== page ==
Advice on Collards

If you don't like collards, here is my advice: You never know what type of collard greens those are in the grocery store or where they come from. Collards can actually be grown and harvested most of the year, but the best, sweetest ones come straight from the field after the first frost. The old fashioned "cabbage head", also called Morris heading, are best. Stay away from loose or "Georgia" collards. You'll know they are good if you try a tender bit of a stem right where it joins the leaf. It should be sweet with just a hint of bitterness. We only cook them with fatback and salt ( no sugar or hamhock), but to each his own.
To cook collards: wash the leaves thoroughly, tear out the stems, chop the leaves into long, thick ribbons, chop the tender parts of the stems and discard the tough parts. Render out a few slices of fatback in a deep, wide pot. Remove the fatback and add some collards. Place the lid on just long enough for that bunch to wilt down and make room for the next. Add another bunch and stir them to the bottom. Repeat until everything is in the pot. Once you have enough cooked greens to press the raw bunches down, don't use the lid anymore. Salt to taste.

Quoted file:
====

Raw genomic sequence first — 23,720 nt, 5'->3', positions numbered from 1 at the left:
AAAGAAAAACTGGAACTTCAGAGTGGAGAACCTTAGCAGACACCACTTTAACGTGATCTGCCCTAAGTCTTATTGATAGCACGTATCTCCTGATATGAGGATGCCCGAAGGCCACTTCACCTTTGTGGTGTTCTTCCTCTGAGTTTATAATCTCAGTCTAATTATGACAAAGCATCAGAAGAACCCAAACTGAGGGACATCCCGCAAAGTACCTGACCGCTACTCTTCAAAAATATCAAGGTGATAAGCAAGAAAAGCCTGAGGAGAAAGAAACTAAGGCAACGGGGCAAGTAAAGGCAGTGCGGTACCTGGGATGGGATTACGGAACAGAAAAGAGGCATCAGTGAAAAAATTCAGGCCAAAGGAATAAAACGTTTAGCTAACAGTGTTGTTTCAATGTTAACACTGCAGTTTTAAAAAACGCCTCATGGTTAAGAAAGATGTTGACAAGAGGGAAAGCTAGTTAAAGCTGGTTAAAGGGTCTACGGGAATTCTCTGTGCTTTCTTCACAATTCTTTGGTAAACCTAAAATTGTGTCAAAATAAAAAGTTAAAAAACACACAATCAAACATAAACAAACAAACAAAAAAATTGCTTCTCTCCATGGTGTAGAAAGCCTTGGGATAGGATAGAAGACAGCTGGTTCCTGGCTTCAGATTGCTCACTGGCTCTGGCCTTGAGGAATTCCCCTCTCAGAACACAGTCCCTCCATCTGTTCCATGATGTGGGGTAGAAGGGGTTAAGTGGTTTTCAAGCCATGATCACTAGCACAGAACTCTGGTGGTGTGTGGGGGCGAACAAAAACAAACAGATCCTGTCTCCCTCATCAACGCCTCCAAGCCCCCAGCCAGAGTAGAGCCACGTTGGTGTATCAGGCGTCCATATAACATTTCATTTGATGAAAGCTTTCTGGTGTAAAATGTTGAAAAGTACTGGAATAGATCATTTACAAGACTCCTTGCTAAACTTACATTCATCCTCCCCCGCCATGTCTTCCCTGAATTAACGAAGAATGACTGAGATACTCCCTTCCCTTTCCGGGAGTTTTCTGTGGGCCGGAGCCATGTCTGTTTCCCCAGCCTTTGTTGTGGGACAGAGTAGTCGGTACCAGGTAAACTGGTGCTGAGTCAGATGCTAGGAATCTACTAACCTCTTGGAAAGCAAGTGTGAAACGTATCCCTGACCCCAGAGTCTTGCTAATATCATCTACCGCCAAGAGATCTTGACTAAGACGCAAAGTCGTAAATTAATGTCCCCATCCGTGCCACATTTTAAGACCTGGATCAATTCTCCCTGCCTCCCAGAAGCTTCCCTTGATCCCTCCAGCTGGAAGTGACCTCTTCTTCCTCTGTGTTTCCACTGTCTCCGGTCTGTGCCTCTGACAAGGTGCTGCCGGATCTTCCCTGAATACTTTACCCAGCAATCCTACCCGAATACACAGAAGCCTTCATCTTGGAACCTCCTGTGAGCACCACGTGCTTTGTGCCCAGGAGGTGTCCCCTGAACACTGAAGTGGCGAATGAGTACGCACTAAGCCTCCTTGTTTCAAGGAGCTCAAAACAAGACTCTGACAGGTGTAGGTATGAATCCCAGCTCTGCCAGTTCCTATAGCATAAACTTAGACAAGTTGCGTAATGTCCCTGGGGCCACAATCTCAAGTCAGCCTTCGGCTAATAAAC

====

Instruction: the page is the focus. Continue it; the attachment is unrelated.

Be sure not to cook them with the lid on the pot. Putting it on for a minute every now and then to help wilt them down is fine. But collards release sulfur gas when the cook and if this is allowed to mix with the steam and fall back into the pot, it ruins the flavor and is actually a bit toxic. You know when your collards are cooked right because they stay vibrantly green. If they turn dark, olive brown, then they are full of sulfur. Also if they are fibrous or leathery, the leave were too old when picked. Look at the pic to see the color collards should be.
Beyond that, just be sure to have some apple cider vinegar in which hot peppers have been pickled to douse on when plated. If none of that works... well, you just might not like collards.


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